Kraaifontein couple die days apart after recently celebrating 70th wedding anniversary

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Kraaifontein couple die days apart after recently celebrating 70th wedding anniversary

By Shakirah Thebus Time of article published 10m ago

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Cape Town – A Kraaifontein couple who recently celebrated their 70th wedding anniversary and were featured in the Cape Argus died just days apart.

Only the death of the wife was confirmed as caused by Covid-19.

Pastor Benjamin George Freeman, 92, and Dora Freeman, 93, celebrated their 70th wedding anniversary in November 2020.

Daughter Lizette Louw, 57, from Kuilsriver said her father died just hours after having celebrated his 92nd birthday at their Rembrandt Street, Scottsville home on New Year's Day.

“My dad passed away five-and-a-half hours after his birthday, in the early morning of the first of January. It was from old age, I would say.”

Eleven days after her father's death and three days after his funeral, her mother passed away at Karl Bremer Hospital at 9.45pm on Monday.

“After my father’s passing, she said she wanted to go home to him. Her face dropped and she wasn't the same any more. She is (usually) a very happy person with a smile on her face. She passed away of sadness and didn't want to be around anymore.”

The hospital informed the family that her mother’s cause of death had been Covid-19 pneumonia. The pair were not tested for Covid-19 prior to their passing.

She said, although the family was not taking their death well, they were grateful that their parents had lived a beautiful life.

“They had a full life. They were never sick. They were not a couple that was looked after. We didn't have parents that we needed to nurse. They were happy,” she said.

“It's like when two of the most beautiful flowers are taken out of your garden. Our sunshine is gone. That is how we are experiencing it.”

Kraaifontein couple die days apart after recently celebrating 70th wedding anniversary
DORA Freeman, 93, and Benjamin George Freeman, 92, whose remarkable love story had spanned over 70 years, died just days apart. Picture: Armand Hough African News Agency (ANA)

She said her parents were well loved by many, and reciprocated that love.

“My father was forever working in places where nobody wanted to work, believing there were diamonds there.”

The couple first crossed paths as singers from different church choirs in 1950. They tied the knot five months after their first meeting.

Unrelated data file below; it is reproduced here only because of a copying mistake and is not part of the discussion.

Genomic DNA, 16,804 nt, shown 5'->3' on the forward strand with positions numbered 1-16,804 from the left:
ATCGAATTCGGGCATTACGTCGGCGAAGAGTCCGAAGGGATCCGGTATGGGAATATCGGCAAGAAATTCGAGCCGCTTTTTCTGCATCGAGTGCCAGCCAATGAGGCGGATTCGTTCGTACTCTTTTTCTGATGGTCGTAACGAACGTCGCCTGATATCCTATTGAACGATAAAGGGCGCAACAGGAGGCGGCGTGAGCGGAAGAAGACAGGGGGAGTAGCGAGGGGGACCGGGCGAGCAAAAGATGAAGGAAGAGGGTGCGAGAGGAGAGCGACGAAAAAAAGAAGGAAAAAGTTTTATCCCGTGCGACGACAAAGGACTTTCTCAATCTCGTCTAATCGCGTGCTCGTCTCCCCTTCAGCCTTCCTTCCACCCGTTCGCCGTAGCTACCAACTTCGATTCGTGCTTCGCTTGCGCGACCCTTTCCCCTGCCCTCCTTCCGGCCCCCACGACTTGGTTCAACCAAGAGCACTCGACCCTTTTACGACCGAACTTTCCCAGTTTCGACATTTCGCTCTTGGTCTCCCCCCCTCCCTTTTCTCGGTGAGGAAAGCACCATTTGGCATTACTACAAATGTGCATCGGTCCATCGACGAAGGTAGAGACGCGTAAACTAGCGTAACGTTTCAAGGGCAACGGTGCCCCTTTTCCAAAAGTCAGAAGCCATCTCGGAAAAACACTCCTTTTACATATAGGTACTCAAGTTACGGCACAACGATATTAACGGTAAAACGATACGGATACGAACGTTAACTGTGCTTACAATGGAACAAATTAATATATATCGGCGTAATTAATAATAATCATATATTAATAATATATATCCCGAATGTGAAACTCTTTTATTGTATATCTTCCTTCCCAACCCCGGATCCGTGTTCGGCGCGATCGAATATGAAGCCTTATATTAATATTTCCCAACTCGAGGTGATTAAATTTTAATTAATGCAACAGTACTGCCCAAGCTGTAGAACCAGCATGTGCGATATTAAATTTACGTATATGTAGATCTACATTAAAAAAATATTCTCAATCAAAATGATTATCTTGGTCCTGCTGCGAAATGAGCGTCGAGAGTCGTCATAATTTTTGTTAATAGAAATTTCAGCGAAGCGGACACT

Soon after marrying, Benjamin George was struggling with alcoholism and Dora intended to divorce him.

“When he was 25-27, someone came to his house, and in his drunken state he gave his life to the Lord; since then everything changed. Their love story was with the Lord. Their love story was about their love for God and their love for people. It was more than the two of them or the family,” she said.

“Not one of their children fill their shoes. I don't see it often in people, but they used every cent of their money for community work.”

Around five years ago, the pair purchased a property in suburban Delft to transform it into a children’s care centre and day-care centre. Their children are now determined to see their parents’ dream realised.

The pair had 10 children, 19 grandchildren and 14 great-grandchildren. On January 3, Dora was comforted with the news of her first great-great-grandchild ‒ a baby boy.

“She forced the hand of God to take her away. She just laid in bed all day. I told the mother to bring the baby. It was so beautiful to see how this child brought something back, something that she needed.”

Pastor Raymond le Fleur, who grew up in the church at which the couple ministered, said the pair encouraged and inspired many to enter ministry, and even after retiring, Pastor Freeman would continue.

“I think the one thing that stands out for me is their unselfish, sacrificial commitment to ministering until the end of their days.”

Founder of Red Ribbon Foundation Dorian Basson said: “A love story like this does not come along every day and therefore their legacy should be celebrated. The community of Scottsville have indeed lost a beacon of hope, faith and love which the Freemans represented to all who loved them.”

Cape Argus

Original Article